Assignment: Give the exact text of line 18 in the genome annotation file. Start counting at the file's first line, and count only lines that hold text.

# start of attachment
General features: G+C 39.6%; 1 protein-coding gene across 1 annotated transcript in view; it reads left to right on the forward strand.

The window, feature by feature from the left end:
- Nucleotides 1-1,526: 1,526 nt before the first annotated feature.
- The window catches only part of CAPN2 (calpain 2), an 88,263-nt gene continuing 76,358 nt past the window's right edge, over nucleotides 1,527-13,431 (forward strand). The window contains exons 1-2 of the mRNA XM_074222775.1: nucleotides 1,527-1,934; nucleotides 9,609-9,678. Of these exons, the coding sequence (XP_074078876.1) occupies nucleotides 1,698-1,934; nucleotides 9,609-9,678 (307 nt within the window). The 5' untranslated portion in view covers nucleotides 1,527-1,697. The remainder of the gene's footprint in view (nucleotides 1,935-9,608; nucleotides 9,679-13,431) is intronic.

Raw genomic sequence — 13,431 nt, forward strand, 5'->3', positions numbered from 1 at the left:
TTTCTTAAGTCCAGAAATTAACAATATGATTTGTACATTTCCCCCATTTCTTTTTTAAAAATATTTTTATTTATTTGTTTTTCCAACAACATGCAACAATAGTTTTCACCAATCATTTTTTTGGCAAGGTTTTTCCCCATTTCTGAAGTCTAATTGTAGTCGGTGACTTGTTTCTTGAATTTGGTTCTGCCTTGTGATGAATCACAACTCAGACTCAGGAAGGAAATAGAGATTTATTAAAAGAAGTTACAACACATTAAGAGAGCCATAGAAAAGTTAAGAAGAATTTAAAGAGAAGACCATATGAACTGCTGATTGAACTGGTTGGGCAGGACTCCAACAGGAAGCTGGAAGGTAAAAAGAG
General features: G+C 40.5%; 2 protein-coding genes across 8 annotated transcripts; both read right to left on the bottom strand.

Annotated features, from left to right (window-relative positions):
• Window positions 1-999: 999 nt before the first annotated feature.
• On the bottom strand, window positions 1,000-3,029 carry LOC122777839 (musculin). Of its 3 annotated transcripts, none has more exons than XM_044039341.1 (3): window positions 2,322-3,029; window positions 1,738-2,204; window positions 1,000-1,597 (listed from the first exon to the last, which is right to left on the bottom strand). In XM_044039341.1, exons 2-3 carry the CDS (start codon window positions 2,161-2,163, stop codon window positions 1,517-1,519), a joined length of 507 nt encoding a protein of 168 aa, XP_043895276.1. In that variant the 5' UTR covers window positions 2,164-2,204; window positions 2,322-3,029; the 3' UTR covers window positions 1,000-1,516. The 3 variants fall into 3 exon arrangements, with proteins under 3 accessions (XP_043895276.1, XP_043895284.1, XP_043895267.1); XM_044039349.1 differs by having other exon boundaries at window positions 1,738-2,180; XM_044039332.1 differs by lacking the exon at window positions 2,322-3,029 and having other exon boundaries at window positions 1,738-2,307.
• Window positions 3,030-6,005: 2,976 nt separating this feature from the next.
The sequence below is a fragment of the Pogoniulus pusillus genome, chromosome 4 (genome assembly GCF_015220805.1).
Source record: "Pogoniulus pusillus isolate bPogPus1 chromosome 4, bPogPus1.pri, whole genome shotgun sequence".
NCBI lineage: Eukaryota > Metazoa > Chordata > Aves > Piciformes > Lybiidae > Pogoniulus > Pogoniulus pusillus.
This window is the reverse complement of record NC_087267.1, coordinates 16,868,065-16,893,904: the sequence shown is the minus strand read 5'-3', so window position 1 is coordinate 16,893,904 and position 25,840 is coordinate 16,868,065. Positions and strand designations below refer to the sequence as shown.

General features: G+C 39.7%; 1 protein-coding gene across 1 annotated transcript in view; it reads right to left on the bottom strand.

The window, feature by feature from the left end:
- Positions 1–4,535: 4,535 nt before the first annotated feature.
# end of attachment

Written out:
- Positions 1–4,535: 4,535 nt before the first annotated feature.